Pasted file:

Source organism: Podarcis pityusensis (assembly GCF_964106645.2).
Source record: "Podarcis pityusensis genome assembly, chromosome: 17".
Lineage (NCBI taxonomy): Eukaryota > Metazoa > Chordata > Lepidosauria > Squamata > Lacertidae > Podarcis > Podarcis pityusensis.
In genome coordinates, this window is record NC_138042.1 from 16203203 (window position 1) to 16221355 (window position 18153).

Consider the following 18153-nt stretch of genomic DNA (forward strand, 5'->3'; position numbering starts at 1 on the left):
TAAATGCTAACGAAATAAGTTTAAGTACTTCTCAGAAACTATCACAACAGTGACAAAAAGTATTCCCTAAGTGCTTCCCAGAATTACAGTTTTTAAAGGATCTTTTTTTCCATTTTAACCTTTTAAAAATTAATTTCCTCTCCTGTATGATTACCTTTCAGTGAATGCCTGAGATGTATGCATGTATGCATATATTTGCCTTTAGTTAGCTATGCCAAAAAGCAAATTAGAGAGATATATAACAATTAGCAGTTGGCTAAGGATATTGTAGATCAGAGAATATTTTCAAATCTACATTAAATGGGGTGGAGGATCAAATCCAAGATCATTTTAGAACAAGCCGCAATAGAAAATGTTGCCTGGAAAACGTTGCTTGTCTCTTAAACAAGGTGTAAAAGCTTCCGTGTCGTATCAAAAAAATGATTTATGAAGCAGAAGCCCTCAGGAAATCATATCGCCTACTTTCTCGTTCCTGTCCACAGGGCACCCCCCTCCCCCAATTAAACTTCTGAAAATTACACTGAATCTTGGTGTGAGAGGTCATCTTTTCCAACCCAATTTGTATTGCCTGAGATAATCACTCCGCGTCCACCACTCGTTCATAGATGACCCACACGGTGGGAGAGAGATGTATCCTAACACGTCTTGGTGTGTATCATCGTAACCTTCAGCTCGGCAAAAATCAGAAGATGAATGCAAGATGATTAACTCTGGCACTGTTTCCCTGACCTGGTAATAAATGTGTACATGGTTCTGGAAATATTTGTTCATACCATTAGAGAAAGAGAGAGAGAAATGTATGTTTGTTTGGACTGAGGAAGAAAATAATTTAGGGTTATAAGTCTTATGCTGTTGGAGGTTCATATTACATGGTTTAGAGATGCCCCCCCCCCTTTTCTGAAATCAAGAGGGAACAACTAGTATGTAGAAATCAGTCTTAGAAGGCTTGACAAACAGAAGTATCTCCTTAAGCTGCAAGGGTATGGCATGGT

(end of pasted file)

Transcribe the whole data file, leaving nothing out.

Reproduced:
Source organism: Podarcis pityusensis (assembly GCF_964106645.2).
Source record: "Podarcis pityusensis genome assembly, chromosome: 17".
Lineage (NCBI taxonomy): Eukaryota > Metazoa > Chordata > Lepidosauria > Squamata > Lacertidae > Podarcis > Podarcis pityusensis.
In genome coordinates, this window is record NC_138042.1 from 16203203 (window position 1) to 16221355 (window position 18153).

Consider the following 18153-nt stretch of genomic DNA (forward strand, 5'->3'; position numbering starts at 1 on the left):
TAAATGCTAACGAAATAAGTTTAAGTACTTCTCAGAAACTATCACAACAGTGACAAAAAGTATTCCCTAAGTGCTTCCCAGAATTACAGTTTTTAAAGGATCTTTTTTTCCATTTTAACCTTTTAAAAATTAATTTCCTCTCCTGTATGATTACCTTTCAGTGAATGCCTGAGATGTATGCATGTATGCATATATTTGCCTTTAGTTAGCTATGCCAAAAAGCAAATTAGAGAGATATATAACAATTAGCAGTTGGCTAAGGATATTGTAGATCAGAGAATATTTTCAAATCTACATTAAATGGGGTGGAGGATCAAATCCAAGATCATTTTAGAACAAGCCGCAATAGAAAATGTTGCCTGGAAAACGTTGCTTGTCTCTTAAACAAGGTGTAAAAGCTTCCGTGTCGTATCAAAAAAATGATTTATGAAGCAGAAGCCCTCAGGAAATCATATCGCCTACTTTCTCGTTCCTGTCCACAGGGCACCCCCCTCCCCCAATTAAACTTCTGAAAATTACACTGAATCTTGGTGTGAGAGGTCATCTTTTCCAACCCAATTTGTATTGCCTGAGATAATCACTCCGCGTCCACCACTCGTTCATAGATGACCCACACGGTGGGAGAGAGATGTATCCTAACACGTCTTGGTGTGTATCATCGTAACCTTCAGCTCGGCAAAAATCAGAAGATGAATGCAAGATGATTAACTCTGGCACTGTTTCCCTGACCTGGTAATAAATGTGTACATGGTTCTGGAAATATTTGTTCATACCATTAGAGAAAGAGAGAGAGAAATGTATGTTTGTTTGGACTGAGGAAGAAAATAATTTAGGGTTATAAGTCTTATGCTGTTGGAGGTTCATATTACATGGTTTAGAGATGCCCCCCCCCCTTTTCTGAAATCAAGAGGGAACAACTAGTATGTAGAAATCAGTCTTAGAAGGCTTGACAAACAGAAGTATCTCCTTAAGCTGCAAGGGTATGGCATGGT